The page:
Russian Culture - Classical and Contemporary
Russian Architecture - Русская архитектура
St. Basil's Cathedral (16th c.)
The evolution of architecture in Russia includes early wooden churches in the north, develops through fabulous onion-domed structures that have become iconic images of Russia, and culminates in classic imitations of European styles in massive secular structures.
Kizhi (14th c.)
Moscow State University (20th c.)
Russian Church Architecture
The earliest stone buildings in Russia reflected strong influence of Greek Byzantine styles, notably in the churches of ancient Rus' (in Kiev, now the capital of Ukraine). To the right is St. Sophia, founded in 11th-century Kiev. To the left is St. Vladimir in Novgorod, representing medieval (12th-c.) architecture of the north. The style of St. Basil's Cathedral in Moscow (below and at top) represents the peak of Russian decorative church architecture.
Western Influence: St. Petersburg (17th & 18th c.)
The great architects of Russian secular architecture borrowed from Western European models. Bartolomeo Rastrelli created magnificent palaces in the Baroque style (among the most notable, The Winter Palace on the left). The second signature architectural style of St. Petersburg is the Neo-Classical, whose leading architect was Carlo Rossi. Across the Palace Square from the Winter Palace is Rossi's Staff Headquarters (picture on the right, dominated by the Alexander Column).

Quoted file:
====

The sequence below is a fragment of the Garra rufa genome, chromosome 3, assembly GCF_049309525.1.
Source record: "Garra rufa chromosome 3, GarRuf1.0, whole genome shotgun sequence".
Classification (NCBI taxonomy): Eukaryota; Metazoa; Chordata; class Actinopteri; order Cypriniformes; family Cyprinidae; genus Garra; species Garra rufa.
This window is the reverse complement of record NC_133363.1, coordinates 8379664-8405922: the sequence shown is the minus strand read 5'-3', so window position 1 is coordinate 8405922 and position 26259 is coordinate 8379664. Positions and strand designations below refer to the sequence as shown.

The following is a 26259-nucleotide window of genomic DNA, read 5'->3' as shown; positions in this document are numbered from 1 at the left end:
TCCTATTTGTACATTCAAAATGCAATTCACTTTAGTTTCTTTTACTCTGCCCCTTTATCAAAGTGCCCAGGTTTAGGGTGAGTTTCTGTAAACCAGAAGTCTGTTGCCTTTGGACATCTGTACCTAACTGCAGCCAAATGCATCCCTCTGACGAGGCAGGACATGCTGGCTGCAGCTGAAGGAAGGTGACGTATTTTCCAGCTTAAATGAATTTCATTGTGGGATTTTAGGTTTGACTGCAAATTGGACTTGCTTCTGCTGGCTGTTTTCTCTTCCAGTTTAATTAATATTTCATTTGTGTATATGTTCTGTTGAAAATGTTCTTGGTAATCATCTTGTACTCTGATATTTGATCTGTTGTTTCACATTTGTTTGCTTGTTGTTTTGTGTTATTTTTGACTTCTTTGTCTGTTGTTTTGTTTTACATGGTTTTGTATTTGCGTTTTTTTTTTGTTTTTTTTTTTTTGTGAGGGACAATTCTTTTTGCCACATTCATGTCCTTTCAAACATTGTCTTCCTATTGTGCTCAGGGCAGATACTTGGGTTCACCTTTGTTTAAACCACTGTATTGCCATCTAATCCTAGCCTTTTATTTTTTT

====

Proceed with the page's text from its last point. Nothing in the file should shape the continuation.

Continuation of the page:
Communism and Soviet Monumental Style
During the Soviet period (1917-1991), the government built massive structures in a monumental style that symbolized the power of the state and the eternal promise of Communism. The most remarkable of these structures were built under Stalin and still dominate Moscow's skyline. The series of "tall buildings" were built in a "wedding cake" style exemplified by the picture of Moscow State University on the left (designed by Lev Rudnev, built 1949-1953). To the right is a picture of his Palace of Culture in Warsaw (1952-1955).
Post-Soviet Moscow continues the tradition of monumental, super-sized structures which characterized city building in the 20th century. Moscow today is building enormous sky scrapers no longer in a distinctive national manner, but using a global international style of architucture seen throughout world capitals where the power of international business is on display.
"Sparrow Hills" Complex,
188.2 meters (617 feet, 5 inches)
The "Moscow-Citi" International
(268.4 m, 880.5 ft)
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